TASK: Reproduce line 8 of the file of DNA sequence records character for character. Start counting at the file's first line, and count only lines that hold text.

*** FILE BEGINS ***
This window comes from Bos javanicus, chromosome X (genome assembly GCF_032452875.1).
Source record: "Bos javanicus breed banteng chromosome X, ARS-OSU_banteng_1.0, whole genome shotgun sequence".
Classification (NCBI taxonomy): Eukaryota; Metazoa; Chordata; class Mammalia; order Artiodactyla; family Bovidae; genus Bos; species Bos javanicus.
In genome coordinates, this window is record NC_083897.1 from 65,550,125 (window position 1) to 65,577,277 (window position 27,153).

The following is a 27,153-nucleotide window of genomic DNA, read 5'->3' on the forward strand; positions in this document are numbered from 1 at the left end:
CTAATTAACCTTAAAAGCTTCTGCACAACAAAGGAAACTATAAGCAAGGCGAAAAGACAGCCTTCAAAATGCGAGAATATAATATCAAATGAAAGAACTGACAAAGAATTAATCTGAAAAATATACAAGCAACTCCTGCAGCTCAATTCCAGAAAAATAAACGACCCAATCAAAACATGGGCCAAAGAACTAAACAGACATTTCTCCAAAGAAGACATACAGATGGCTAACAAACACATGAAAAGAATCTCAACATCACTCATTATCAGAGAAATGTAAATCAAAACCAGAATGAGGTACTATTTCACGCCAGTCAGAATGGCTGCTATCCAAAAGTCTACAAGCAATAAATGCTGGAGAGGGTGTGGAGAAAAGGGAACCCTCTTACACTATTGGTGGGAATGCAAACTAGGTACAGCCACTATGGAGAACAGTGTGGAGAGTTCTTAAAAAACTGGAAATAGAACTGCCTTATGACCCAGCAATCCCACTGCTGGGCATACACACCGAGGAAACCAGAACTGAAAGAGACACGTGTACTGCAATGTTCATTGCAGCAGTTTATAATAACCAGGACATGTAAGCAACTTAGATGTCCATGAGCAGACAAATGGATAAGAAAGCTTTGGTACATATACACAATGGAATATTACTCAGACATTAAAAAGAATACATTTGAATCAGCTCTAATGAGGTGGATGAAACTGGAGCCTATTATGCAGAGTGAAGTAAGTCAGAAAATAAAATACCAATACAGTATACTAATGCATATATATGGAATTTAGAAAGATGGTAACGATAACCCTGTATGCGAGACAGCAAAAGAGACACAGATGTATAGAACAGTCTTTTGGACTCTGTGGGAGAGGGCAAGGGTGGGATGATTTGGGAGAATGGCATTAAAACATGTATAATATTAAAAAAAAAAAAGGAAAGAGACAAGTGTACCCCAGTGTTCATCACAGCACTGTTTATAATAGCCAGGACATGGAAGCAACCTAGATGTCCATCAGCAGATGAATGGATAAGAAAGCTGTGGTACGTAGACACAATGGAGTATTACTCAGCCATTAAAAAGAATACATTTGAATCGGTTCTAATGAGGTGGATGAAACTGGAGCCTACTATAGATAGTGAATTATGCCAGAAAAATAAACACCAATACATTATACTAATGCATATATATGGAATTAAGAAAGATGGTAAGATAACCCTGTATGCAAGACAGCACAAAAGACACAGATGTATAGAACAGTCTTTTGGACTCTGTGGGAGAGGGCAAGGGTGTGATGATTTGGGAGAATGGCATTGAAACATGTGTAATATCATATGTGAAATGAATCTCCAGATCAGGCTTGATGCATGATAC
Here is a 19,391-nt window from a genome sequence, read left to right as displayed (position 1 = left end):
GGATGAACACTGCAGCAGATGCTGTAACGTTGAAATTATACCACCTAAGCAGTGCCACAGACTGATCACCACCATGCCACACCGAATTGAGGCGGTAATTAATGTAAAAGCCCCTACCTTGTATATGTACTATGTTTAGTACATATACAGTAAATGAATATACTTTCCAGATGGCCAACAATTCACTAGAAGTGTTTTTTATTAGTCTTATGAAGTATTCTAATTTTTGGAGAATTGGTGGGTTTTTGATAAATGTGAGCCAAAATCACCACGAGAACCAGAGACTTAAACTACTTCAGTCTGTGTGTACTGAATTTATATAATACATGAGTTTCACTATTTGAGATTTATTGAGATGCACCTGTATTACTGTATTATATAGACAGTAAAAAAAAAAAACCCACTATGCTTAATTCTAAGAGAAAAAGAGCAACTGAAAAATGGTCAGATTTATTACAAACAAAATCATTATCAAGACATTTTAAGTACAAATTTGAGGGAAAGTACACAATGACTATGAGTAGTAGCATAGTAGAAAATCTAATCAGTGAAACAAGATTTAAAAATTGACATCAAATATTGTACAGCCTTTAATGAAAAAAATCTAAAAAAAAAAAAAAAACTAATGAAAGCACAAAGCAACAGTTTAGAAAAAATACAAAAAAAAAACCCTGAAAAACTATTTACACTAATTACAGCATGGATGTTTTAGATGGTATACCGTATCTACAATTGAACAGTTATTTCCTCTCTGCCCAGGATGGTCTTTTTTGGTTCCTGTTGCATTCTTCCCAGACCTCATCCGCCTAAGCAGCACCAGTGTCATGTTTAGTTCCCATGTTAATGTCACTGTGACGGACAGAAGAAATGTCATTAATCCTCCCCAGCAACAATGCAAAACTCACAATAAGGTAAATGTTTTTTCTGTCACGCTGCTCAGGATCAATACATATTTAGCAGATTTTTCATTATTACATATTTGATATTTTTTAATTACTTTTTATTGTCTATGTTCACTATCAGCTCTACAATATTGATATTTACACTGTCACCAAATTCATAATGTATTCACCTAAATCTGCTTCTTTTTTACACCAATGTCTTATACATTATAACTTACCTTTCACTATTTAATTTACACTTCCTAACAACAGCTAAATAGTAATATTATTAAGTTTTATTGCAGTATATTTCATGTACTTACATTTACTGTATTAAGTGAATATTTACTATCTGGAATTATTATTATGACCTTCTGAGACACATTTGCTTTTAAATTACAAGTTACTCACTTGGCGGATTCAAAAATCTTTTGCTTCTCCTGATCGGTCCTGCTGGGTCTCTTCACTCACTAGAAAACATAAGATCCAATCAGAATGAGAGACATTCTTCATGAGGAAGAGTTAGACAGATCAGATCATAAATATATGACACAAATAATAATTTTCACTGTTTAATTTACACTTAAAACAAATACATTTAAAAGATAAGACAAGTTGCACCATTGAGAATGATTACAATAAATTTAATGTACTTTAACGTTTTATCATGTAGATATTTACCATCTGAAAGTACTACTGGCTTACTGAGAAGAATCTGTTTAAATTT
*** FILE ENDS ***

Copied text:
GGATGAACACTGCAGCAGATGCTGTAACGTTGAAATTATACCACCTAAGCAGTGCCACAGACTGATCACCACCATGCCACACCGAATTGAGGCGGTAATTAATGTAAAAGCCCCTACCTTGTATATGTACTATGTTTAGTACATATACAGTAAATGAATATACTTTCCAGATGGCCAACAATTCACTAGAAGTGTTTTTTATTAGTCTTATGAAGTATTCTAATTTTTGGAGAATTGGTGGGTTTTTGATAAATGTGAGCCAAAATCACCACGAGAACCAGAGACTTAAACTACTTCAGTCTGTGTGTACTGAATTTATATAATACATGAGTTTCACTATTTGAGATTTATTGAGATGCACCTGTATTACTGTATTATATAGACAGTAAAAAAAAAAAACCCACTATGCTTAATTCTAAGAGAAAAAGAGCAACTGAAAAATGGTCAGATTTATTACAAACAAAATCATTATCAAGACATTTTAAGTACAAATTTGAGGGAAAGTACACAATGACTATGAGTAGTAGCATAGTAGAAAATCTAATCAGTGAAACAAGATTTAAAAATTGACATCAAATATTGTACAGCCTTTAATGAAAAAAATCTAAAAAAAAAAAAAAAACTAATGAAAGCACAAAGCAACAGTTTAGAAAAAATACAAAAAAAAAACCCTGAAAAACTATTTACACTAATTACAGCATGGATGTTTTAGATGGTATACCGTATCTACAATTGAACAGTTATTTCCTCTCTGCCCAGGATGGTCTTTTTTGGTTCCTGTTGCATTCTTCCCAGACCTCATCCGCCTAAGCAGCACCAGTGTCATGTTTAGTTCCCATGTTAATGTCACTGTGACGGACAGAAGAAATGTCATTAATCCTCCCCAGCAACAATGCAAAACTCACAATAAGGTAAATGTTTTTTCTGTCACGCTGCTCAGGATCAATACATATTTAGCAGATTTTTCATTATTACATATTTGATATTTTTTAATTACTTTTTATTGTCTATGTTCACTATCAGCTCTACAATATTGATATTTACACTGTCACCAAATTCATAATGTATTCACCTAAATCTGCTTCTTTTTTACACCAATGTCTTATACATTATAACTTACCTTTCACTATTTAATTTACACTTCCTAACAACAGCTAAATAGTAATATTATTAAGTTTTATTGCAGTATATTTCATGTACTTACATTTACTGTATTAAGTGAATATTTACTATCTGGAATTATTATTATGACCTTCTGAGACACATTTGCTTTTAAATTACAAGTTACTCACTTGGCGGATTCAAAAATCTTTTGCTTCTCCTGATCGGTCCTGCTGGGTCTCTTCACTCACTAGAAAACATAAGATCCAATCAGAATGAGAGACATTCTTCATGAGGAAGAGTTAGACAGATCAGATCATAAATATATGACACAAATAATAATTTTCACTGTTTAATTTACACTTAAAACAAATACATTTAAAAGATAAGACAAGTTGCACCATTGAGAATGATTACAATAAATTTAATGTACTTTAACGTTTTATCATGTAGATATTTACCATCTGAAAGTACTACTGGCTTACTGAGAAGAATCTGTTTAAATTT